The requirement that an occupational disease be inherent in the employment is an element of the definition of occupational disease itself, under the 1989 Act. The term does "not include an ordinary disease of life to which the general public is exposed outside of employment, unless that disease is incident to a compensable injury. . . ." Article 8308- 1.03(36). A "repetitive trauma injury" is defined as an injury "as the result of repetitious, physically traumatic activities that occur over time and arise out of and in the course and scope of employment." Article 8308-1.03(39).

Unquestionably, we believe, the general public is exposed to any "hazards" inherent in walking and standing, and that such activities are an attribute of employment generally (as well as of daily living). Although the claimant testified generally that she walked around her department and stood on her feet much of the day, there is nothing in the record indicating that such walking or standing, which was broken at least by a lunch period every day, amounted to a particular stress over and above that which would be encountered by the general public, or in employment generally. There was no evidence to indicate that the wear on the patella was caused by repetitious work-related activities, as opposed to activities generally. We would note that the claimant testified that she performed the same activities for well over a year for the employer with no pain or problem in her knee, which the hearing officer could have believed would indicate that there was nothing specific to the work place (as opposed to the passage of time coupled with general use of the knee) that caused the knee condition. The fact that a flare-up of an old condition occurs at a time when a claimant is also working does not establish that a compensable aggravation occurred. See Texas Workers' Compensation Commission Appeals Panel Decision No. 92463, decided October 14, 1992; Texas Workers' Compensation Commission Appeals Panel Decision No. 92220, decided July 13, 1992.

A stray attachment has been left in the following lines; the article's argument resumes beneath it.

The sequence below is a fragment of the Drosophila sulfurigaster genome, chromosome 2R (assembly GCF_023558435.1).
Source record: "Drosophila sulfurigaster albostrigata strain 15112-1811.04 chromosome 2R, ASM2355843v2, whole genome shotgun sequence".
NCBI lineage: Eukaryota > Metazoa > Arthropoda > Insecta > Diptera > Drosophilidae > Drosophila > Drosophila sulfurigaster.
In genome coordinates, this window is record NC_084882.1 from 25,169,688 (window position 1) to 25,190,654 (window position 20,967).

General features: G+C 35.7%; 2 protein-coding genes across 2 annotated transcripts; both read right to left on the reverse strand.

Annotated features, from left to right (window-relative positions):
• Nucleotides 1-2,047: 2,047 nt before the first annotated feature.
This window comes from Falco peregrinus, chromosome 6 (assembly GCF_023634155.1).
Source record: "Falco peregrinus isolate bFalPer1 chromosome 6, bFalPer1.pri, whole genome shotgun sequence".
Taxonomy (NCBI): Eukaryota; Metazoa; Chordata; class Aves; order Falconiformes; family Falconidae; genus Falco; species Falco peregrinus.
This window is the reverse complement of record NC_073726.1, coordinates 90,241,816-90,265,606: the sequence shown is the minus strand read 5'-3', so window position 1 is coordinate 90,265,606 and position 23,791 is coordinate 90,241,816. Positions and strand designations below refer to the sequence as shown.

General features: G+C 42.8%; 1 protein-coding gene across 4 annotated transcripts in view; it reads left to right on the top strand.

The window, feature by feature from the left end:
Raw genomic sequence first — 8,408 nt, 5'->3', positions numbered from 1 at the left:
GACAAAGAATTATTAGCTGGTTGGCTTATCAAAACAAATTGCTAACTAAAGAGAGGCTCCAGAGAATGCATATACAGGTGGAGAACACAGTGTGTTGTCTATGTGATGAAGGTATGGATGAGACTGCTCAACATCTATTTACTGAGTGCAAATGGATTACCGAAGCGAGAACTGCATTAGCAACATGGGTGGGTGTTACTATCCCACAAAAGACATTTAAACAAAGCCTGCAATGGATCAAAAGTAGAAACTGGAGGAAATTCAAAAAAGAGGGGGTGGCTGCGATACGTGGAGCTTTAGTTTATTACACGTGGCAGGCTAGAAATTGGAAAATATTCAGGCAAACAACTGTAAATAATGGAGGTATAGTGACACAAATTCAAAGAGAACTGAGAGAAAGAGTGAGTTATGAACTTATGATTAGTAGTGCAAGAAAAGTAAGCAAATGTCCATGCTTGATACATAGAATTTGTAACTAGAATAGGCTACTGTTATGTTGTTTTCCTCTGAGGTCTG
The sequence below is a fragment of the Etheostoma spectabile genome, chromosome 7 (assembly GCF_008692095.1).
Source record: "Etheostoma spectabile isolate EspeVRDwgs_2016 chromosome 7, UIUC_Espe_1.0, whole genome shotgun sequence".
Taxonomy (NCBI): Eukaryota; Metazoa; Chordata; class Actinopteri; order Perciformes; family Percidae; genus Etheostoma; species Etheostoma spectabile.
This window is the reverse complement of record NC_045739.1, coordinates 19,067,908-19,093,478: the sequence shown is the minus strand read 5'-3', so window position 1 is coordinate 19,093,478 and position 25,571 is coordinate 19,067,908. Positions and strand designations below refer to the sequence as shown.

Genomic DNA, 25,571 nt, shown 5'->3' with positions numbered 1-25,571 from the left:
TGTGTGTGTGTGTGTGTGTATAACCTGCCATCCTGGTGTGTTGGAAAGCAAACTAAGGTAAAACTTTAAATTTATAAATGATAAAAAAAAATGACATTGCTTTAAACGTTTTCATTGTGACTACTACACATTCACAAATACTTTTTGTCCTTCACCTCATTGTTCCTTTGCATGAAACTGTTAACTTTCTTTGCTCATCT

Thus, assuming that a case could be made that a particular employment created a trauma as a result of standing or walking that was not inherent in daily life or employment generally, the hearing officer was correct in his determination that the evidence in this case fails to demonstrate that an injury was sustained in the course and scope of claimant's employment.

The carrier's objection to the notice finding was not filed as a timely appeal within fifteen days of the decision, and therefore will not be addressed by the Appeals Panel. Texas Workers' Compensation Commission Appeals Panel Decision No. 92166, decided June 8, 1992.

There is sufficient evidence in the record to support the hearing officer's findings and conclusions that a compensable injury did not occur, and his decision is affirmed.

Susan M. Kelley
Appeals Judge

CONCUR:

Stark O. Sanders, Jr.
Chief Appeals Judge

Lynda H. Nesenholtz
Appeals Judge